'Porno' Review: A Dick-Rippin' Good Time (Fantasia 2019)

Horny Christians versus a sex demon from Hell. What could go wrong?

Porno

Keola Racela’s Porno is a strange movie. Imagine if Kenneth Anger’s psychedelic occultism was tossed into a blender with Dario Argento-esque color palettes, gross-out sex comedies, and underdog stories about teenage virgin friendship, and you’re almost there. It’s an experience that’s bound to please midnight movie aficionados, but it’s not as smutty or sleazy as the title suggests. There’s a lot of nudity, though.

The story follows a group of movie theater workers — who also happen to be Christians — struggling to balance their faith and their natural urges. The gang includes Chastity (Jillian Mueller), who likes to listen to The Cure and wear makeup. Her colleagues include projectionist Heavy Metal Jeff (Robbie Tann), Abe (Evan Daves), Todd (Larry Saperstein), and Ricky (Glenn Stott), who’s just returned from a camp dedicated to curing teenagers of homosexuality.

A typical night at the theater sees the employees arguing whether to show A League of Their Own or Encino Man. But after a homeless bum finds his way into the theater and makes a scene, they discover a secret screening room that projects naughty movies. What initially seems like “European titty movie” smut turns out to be a gateway for a succubus (Katelyn Pearce) to enter the world of the living to claim souls and rip off dicks. Furthermore, she’s able to use these Christians’ most perverse desires against them — whether that’s smoking cigarettes or engaging in butt stuff — to exact her torment.

The levels of perversion on display here have nothing on some Vatican cardinals, but in the eyes of these characters, their kinks and temptations don’t correspond with their religious beliefs. Of course, part of the fun is watching them fail to abide by their own rules, which makes them quite endearing. They’re not entirely devoted to a strict Christian dogma to be free of what they think constitutes sin, but they’re god-fearing enough to feel constantly conflicted all the same.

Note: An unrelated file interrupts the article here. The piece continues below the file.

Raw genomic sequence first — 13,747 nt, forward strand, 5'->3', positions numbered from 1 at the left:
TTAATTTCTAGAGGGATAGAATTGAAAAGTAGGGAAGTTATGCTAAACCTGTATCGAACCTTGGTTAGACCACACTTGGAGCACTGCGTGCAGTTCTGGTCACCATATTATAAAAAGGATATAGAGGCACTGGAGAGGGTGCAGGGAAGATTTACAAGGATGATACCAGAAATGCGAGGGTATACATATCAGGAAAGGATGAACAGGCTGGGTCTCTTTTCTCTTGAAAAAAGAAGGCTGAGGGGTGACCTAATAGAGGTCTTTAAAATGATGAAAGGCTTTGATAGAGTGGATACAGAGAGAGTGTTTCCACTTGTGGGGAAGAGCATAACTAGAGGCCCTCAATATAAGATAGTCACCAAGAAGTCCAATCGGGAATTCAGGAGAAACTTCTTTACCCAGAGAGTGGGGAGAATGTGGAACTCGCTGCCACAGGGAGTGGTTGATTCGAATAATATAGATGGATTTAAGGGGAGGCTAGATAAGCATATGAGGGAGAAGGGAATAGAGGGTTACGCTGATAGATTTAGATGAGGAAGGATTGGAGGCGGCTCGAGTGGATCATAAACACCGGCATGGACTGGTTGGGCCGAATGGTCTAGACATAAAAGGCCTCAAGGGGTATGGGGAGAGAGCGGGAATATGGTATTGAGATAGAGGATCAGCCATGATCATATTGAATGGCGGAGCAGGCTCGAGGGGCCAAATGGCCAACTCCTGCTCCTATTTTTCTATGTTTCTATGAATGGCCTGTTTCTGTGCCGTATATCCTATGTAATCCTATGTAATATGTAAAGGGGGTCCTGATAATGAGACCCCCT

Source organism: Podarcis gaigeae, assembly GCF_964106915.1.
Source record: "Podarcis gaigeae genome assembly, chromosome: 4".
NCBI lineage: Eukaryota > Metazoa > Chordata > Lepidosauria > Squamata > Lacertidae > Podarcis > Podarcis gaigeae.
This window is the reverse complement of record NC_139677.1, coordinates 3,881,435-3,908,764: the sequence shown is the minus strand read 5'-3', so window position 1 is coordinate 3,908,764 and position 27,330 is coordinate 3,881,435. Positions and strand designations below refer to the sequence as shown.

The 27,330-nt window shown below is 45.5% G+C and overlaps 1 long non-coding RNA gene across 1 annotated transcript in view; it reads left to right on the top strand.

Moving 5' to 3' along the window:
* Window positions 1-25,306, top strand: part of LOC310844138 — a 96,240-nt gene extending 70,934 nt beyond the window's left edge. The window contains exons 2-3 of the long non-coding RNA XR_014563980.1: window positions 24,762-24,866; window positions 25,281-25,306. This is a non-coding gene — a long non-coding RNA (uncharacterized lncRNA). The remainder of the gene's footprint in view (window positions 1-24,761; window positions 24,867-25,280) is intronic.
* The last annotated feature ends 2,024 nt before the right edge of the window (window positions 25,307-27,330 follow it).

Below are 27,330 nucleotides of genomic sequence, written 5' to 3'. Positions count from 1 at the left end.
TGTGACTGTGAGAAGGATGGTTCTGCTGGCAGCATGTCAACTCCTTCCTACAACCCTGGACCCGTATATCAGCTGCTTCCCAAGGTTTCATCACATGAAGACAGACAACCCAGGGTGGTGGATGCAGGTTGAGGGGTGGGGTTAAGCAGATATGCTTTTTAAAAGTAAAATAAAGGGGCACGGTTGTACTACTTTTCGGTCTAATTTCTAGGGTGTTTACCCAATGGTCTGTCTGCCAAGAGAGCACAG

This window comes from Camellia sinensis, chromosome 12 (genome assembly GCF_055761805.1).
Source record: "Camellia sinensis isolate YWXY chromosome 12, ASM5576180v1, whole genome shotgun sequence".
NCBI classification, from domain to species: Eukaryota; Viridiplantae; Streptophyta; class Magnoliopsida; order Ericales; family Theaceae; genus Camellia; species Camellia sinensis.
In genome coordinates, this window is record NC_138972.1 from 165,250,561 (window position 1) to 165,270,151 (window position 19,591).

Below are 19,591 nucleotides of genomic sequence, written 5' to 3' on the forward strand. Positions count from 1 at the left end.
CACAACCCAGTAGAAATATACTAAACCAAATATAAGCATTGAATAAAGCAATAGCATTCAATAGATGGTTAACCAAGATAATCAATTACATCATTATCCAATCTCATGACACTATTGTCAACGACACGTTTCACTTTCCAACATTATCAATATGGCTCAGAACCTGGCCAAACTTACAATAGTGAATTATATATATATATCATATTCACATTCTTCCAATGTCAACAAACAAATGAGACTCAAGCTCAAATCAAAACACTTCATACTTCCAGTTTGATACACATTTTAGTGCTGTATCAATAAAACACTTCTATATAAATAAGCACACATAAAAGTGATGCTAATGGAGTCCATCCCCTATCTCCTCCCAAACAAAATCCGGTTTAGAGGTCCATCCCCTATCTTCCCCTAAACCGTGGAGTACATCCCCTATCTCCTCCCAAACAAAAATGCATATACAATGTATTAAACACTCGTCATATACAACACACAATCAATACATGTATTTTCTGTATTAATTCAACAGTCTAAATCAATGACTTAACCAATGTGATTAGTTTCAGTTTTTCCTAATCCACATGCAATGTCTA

On paper, a horror-comedy about sexually repressed Christians and a hellish sex demon has blasphemy written all over it. Surprisingly, though, Porno opts for a more nuanced approach. The film isn’t out to intentionally offend the religious establishment; instead, it posits radical ideas like how it’s okay to be attracted to members of the opposite — and the same — sex and smoke a few cigs while still believing in a higher power. In different hands, this could have been a movie that took great delight in corrupting religious values. But it’s a better film for having resisted such an easy target because it stays true to its flawed characters.

From a technical standpoint, Porno is impressive stuff. DP John Wakayama Carey treats us to some colorful visual splendor that feels lifted from an Argento or Mario Bava movie. There’s also some decent practical SFX work that will arouse viewers who like their dismembered dongs looking like the real deal. The gore and brutality is gratuitous, and perfectly in line with the film’s overall tone.

My only minor gripes with Porno are a midsection that drags at points and an anticlimactic final third. There’s definitely more potential mayhem and absurdity to be mined from the awesome premise, but those are nit picky criticisms of what is, overall, an entertaining horror comedy that boasts a director with a lot of promise. I look forward to seeing all of Racela’s future projects, and he’s a name I recommend keeping an eye on if you like horror comedy that doesn’t take itself too seriously. His imagination is clearly demented and that’s never a bad thing.

Finally, viewers might want to double bill Porno with Lamberto Bava’s Demons, which contains a similar premise and some Satanic panic satire, but ups the carnage factor quite considerably.

Kieran is a Daily Curator for the website you're currently reading. He also loves the movie Varsity Blues.